A dairy with a track record spanning over four decades is where you can find Tom Crave, part-owner of Crave Brothers Farm in Waterloo, Wisconsin.
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“Almost all the milk we produce goes to our cheese factory and is made into cheese and mass distributed throughout the United States,” says Crave.

Striving for efficiency, the 40-year-old dairy recently got an upgrade, with a rotary parlor that has only been in operation since April.

“Last year, we built a new milking parlor that’s much more efficient,” says Crave. “We are putting as many cows through there as we can with the facilities that we have.”

The decision to invest in infrastructure on his dairy farm is one he doesn’t regret.

“It’s wonderful,” says Crave. “It’s very cow-friendly and milker-friendly. The employees love it.”

Increasing Input Costs

A year later, investments like the one on Crave’s farm are coming at an even higher cost, as is nearly every other input on dairy farms.

“The biggest one that I worry about, though, is inflation. The cost of goods, fertilizer this coming spring, seed, machinery, parts repairs; everything is going up, even fuel,” adds Crave. “We’ve had a respectable milk price this last year. But inflation is gouging into that.”

Crave isn’t alone in battling the growing concerns about a spike in costs, as inflation and rising costs weigh on dairy farms across the country right now. And it’s an issue being discussed at World Dairy Expo this year.

“I would say a lot of farmers if they’ve got their cow herd, they’re going to try to maintain that and try to work through this period of high grain prices, feed prices and hay prices,” says Tanner Ehmke, lead economist with CoBank. “So I wouldn’t expect it would be a sharp drop by any means, but I would say it’s definitely steady to declining as a way I would describe the future cow herd.”

Declining Dairy Herd Numbers

Recent USDA reports show overall cow herd numbers starting to taper off, which is a sign of changing dynamics in the U.S. dairy industry.

“Changing the national herd is like turning an aircraft carrier around in the ocean, it takes seven miles of open ocean to turn a big ship around. And that’s what it’s like to drop our herd size,” says Jim Ostrom, partner of Milk Source “It takes a lot of pain in order to send enough signals to the marketplace to drop back.”

Milk Source, an innovative dairy with a footprint in Wisconsin, Michigan and Missouri, is watching the costs angle closely.

“We’re feeling substantial pressure from feed inflation, and I believe every producer in the country is feeling it,” he adds.

The higher costs are eating into outlooks, and milk prices have backed off the last year’s highs, with prices down $7.50 per cwt. The softer milk prices aren’t helping cushion the rise in costs.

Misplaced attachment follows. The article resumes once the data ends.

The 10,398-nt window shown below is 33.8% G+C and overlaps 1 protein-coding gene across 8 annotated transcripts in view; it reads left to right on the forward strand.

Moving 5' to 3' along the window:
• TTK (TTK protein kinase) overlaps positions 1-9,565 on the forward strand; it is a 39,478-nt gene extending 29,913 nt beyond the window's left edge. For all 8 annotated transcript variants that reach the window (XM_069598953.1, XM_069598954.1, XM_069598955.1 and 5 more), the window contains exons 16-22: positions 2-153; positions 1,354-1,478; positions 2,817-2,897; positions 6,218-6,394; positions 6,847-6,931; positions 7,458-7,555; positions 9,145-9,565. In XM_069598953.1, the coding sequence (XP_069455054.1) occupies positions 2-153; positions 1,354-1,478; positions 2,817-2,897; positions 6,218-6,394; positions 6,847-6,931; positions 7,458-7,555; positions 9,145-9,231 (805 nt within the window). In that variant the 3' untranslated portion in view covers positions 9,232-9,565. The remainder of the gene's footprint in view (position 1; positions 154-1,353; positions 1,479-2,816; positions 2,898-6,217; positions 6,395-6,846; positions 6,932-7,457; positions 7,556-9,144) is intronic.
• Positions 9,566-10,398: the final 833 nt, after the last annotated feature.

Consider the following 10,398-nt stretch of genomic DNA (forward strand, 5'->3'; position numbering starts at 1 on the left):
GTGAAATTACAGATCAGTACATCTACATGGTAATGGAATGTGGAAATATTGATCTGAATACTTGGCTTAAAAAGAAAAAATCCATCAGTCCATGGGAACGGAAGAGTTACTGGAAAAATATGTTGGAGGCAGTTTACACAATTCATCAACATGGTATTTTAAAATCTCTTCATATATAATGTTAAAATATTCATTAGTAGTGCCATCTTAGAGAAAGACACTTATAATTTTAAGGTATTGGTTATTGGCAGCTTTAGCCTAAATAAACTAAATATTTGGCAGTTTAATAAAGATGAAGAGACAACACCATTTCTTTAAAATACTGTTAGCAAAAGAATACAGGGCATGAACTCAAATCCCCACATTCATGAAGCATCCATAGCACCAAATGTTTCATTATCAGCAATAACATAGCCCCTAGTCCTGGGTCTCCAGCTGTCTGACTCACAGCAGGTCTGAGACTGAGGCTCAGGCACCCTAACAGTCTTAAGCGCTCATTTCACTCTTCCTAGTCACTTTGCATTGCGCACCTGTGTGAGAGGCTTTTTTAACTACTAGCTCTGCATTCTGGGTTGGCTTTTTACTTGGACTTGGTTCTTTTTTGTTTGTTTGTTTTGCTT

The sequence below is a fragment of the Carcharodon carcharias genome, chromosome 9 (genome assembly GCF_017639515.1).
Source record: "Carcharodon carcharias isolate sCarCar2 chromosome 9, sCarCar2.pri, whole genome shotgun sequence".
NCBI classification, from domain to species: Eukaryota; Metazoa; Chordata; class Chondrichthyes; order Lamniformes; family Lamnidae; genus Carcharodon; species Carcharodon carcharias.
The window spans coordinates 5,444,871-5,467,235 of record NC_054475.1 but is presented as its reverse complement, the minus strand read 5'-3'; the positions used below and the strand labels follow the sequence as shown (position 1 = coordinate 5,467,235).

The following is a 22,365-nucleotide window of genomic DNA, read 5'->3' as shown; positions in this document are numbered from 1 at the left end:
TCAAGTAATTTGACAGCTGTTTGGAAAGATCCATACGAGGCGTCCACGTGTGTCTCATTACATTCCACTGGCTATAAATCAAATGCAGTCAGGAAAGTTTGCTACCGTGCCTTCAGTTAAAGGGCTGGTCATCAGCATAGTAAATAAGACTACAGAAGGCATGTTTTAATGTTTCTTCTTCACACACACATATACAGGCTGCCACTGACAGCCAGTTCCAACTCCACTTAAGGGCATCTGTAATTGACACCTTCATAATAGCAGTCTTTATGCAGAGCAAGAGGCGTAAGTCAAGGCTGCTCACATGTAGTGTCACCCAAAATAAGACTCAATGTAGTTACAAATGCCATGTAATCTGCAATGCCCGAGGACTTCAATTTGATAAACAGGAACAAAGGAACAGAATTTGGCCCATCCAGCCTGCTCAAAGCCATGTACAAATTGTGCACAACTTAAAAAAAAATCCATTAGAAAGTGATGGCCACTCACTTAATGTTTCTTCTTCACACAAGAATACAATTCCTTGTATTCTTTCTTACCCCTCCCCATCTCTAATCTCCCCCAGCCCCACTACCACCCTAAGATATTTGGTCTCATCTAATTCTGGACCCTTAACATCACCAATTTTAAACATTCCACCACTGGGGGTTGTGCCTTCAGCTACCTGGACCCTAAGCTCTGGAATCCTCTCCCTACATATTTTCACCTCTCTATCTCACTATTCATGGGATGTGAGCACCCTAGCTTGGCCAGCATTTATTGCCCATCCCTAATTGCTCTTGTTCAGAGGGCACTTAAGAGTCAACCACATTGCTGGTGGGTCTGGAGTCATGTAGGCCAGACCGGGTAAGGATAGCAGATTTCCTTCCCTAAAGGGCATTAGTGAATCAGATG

“We raise a lot of our own feed, but even when you do that, that’s still generally 40% to 50% of your feed costs,” says Ostrom. “So, a 30% inflation on half your feed cost is still out of inflation.”

Lack of Labor

The concerns about waning margins aren’t just sitting with sourcing feed, but the labor woes that have plagued the dairy industry for years. Those issues sourcing enough labor are only getting more severe as the lack of labor is impacting more than just agriculture.

“Labor is a situation all over the country, as we all know. It’s been in the headlines, and agriculture, unfortunately, is at the forefront of that,” says Ehmke. “We’re always labor tight in agriculture, that story never seems to go away. I would say in dairy, it’s a situation of trying to find immigrant labor. Immigration is down a little bit, numbers are down a little bit for dairy, it’s going to be a situation of can you find somebody locally in a very rural area.”

It’s not just capturing the milk on farms being impacted by a lack of labor, but also processing it into dairy products.

“Some processes are running shorter hours, and especially in the Northeast, that’s resulted in some milk being dumped more so than we had seen pre-COVID,” says Ehmke. “And unfortunately, this situation isn’t going away anytime soon. This forces the question of automation forces, and the question of do we expand? If so, how do we expand? It really brings technology to the forefront.”

As costs continue to rise, the dynamics in dairy continue to change. That’s why some producers say the situation dairy farmers are currently facing could expedite consolidation in the dairy industry.

Aurora Dairies, one of the largest milk producers in the country, has added Gray Wigg Gault’s Clydebank Aggregation in Victoria’s Gippsland region to its expanding portfolio for around $20 million.

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